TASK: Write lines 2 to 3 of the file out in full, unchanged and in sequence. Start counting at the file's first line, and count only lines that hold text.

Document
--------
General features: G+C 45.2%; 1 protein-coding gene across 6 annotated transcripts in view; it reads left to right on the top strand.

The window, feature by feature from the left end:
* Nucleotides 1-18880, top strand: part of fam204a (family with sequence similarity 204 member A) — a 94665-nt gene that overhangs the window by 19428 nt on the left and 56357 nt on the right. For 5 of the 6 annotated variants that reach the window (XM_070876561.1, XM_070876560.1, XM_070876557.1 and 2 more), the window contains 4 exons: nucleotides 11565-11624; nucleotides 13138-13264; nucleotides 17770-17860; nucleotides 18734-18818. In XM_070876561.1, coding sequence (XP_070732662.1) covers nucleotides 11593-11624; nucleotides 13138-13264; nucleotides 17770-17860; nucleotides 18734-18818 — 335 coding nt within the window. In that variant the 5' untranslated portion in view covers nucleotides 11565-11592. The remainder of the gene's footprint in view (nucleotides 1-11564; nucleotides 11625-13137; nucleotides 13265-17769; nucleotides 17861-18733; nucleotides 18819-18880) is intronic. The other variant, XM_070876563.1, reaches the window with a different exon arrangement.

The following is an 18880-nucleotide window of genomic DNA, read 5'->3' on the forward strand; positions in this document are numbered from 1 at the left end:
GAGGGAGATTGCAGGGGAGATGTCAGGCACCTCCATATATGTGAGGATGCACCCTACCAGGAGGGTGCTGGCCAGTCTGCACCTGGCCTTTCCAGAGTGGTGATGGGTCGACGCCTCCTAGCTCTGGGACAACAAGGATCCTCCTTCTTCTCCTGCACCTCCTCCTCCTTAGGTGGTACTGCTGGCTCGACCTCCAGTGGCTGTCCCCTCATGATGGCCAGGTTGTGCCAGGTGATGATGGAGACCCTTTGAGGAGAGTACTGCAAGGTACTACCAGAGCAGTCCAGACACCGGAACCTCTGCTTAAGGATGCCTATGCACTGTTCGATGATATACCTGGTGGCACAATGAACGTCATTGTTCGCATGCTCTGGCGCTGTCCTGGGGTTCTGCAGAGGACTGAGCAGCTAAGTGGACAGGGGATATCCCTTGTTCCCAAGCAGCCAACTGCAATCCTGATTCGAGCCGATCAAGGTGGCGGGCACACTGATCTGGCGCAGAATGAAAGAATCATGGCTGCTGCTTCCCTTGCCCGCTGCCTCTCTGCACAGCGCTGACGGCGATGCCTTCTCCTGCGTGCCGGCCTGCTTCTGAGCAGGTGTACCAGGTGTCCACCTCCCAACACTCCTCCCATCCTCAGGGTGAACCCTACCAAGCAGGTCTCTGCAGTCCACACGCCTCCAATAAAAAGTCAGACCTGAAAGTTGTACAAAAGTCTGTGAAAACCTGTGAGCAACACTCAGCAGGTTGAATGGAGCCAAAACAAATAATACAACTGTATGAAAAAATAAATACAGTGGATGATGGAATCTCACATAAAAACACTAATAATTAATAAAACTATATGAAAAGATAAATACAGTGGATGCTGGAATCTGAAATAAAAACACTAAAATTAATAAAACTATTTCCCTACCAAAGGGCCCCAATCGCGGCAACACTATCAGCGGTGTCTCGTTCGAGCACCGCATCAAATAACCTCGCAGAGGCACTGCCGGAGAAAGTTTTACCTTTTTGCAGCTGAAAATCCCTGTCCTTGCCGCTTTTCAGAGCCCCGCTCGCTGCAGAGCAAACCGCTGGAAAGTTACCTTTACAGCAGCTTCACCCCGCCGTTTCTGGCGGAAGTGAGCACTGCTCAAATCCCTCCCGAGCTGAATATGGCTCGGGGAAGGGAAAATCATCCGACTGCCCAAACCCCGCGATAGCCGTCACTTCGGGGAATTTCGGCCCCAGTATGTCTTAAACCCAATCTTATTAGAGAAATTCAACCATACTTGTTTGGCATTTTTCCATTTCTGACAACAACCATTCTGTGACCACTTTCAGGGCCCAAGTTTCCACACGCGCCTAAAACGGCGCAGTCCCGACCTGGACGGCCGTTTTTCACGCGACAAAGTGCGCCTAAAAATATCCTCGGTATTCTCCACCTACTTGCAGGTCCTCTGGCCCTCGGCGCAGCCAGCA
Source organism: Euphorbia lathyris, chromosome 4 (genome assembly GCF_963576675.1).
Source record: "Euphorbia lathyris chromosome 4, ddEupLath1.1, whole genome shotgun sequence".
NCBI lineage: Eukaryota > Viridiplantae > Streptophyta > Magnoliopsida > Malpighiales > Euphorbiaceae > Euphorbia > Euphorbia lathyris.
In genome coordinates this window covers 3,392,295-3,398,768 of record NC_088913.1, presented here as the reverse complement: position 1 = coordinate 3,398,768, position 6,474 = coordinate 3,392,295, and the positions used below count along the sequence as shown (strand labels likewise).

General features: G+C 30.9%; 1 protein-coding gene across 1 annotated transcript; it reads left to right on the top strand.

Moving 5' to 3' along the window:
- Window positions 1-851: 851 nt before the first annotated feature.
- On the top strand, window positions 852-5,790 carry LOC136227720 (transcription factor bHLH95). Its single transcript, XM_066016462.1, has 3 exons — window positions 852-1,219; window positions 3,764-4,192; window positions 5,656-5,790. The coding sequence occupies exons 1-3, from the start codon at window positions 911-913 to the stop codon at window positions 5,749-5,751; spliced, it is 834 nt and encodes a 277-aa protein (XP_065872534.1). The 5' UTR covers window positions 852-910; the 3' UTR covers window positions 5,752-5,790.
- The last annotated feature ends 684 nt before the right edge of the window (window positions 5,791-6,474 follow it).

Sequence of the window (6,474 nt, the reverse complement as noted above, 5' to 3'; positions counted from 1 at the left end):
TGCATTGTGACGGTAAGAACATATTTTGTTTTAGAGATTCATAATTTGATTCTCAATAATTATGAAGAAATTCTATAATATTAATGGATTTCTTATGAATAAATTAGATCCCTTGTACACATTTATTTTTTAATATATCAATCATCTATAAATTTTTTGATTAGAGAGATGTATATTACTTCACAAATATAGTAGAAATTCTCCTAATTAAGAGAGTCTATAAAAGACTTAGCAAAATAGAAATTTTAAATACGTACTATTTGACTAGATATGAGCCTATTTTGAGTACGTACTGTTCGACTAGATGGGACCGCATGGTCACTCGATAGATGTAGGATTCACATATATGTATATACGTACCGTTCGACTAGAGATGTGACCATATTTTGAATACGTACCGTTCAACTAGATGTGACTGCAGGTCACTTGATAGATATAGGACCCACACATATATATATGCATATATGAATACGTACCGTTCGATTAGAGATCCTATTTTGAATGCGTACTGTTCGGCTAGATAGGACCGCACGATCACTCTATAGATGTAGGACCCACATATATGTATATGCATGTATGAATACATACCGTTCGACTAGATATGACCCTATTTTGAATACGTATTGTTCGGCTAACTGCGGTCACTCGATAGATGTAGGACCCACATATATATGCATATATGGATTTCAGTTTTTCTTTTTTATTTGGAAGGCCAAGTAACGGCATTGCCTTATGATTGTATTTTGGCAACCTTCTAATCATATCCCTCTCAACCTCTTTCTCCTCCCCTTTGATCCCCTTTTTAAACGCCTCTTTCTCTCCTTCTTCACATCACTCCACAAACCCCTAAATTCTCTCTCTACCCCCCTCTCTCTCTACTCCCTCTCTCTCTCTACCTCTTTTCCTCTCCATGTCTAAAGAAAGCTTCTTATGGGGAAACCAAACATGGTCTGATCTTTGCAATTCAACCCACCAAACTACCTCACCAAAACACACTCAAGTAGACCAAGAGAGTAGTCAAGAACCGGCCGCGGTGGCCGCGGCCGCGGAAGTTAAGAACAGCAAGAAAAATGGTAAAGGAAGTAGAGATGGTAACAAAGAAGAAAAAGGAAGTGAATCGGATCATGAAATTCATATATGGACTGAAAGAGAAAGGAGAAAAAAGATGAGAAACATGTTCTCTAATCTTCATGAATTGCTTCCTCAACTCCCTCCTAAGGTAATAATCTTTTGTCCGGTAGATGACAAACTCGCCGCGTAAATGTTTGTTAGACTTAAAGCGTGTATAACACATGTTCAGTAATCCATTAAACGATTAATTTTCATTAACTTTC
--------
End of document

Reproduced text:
The window, feature by feature from the left end:
* Nucleotides 1-18880, top strand: part of fam204a (family with sequence similarity 204 member A) — a 94665-nt gene that overhangs the window by 19428 nt on the left and 56357 nt on the right. For 5 of the 6 annotated variants that reach the window (XM_070876561.1, XM_070876560.1, XM_070876557.1 and 2 more), the window contains 4 exons: nucleotides 11565-11624; nucleotides 13138-13264; nucleotides 17770-17860; nucleotides 18734-18818. In XM_070876561.1, coding sequence (XP_070732662.1) covers nucleotides 11593-11624; nucleotides 13138-13264; nucleotides 17770-17860; nucleotides 18734-18818 — 335 coding nt within the window. In that variant the 5' untranslated portion in view covers nucleotides 11565-11592. The remainder of the gene's footprint in view (nucleotides 1-11564; nucleotides 11625-13137; nucleotides 13265-17769; nucleotides 17861-18733; nucleotides 18819-18880) is intronic. The other variant, XM_070876563.1, reaches the window with a different exon arrangement.